California governor Arnold Schwarzenegger has vetoed legislation that would have banned the state from contracting with companies that did work outside the US.
In all, Schwarzenegger vetoed three bills that would have prohibited state agencies from using state funds to award outsourcing deals to offshoring companies.
Under the bills, state agencies could have outsourced work only to contractors who could prove it would all be performed in the US by US workers. California is currently using call centre workers in India for its food stamp and welfare programmes.
The bills' supporters argued that taxpayer money should only go to companies that generated work in California or the US. Schwarznegger disagreed, saying that California needed to remain part of the global economy to fully recover from the recession that had hit many of the technology-rich state's residents.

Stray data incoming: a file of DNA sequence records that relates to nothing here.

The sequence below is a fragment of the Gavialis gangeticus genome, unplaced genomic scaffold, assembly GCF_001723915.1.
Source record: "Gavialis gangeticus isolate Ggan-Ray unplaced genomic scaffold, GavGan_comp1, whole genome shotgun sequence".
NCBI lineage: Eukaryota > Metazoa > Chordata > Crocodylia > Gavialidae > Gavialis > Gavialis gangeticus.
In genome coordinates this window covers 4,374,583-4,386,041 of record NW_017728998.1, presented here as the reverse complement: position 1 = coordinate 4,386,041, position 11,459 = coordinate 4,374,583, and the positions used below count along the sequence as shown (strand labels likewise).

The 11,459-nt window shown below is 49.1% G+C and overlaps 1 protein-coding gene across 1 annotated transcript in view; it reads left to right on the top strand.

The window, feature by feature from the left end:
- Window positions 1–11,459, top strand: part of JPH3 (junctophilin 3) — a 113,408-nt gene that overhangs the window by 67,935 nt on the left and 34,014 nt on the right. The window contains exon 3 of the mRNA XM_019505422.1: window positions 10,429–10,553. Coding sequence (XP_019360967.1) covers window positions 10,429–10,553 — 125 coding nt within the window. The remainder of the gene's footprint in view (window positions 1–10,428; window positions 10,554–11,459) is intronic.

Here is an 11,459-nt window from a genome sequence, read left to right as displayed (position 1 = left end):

"In today’s global economy, the best approach to create and enhance job growth in California is to provide a competitive business environment," he said.
"In order to improve their competitiveness in a global market, California businesses cannot be penalised with punitive policies restricting their ability to make decisions on how to best perform and provide goods or services for state government and our consumers."
Although the governor's vetos can be overriden, the California legislature has adjourned for the year, so any attempt to pursue a similar measure will have to wait till next year.
Tom Krazit writes for IDG News Service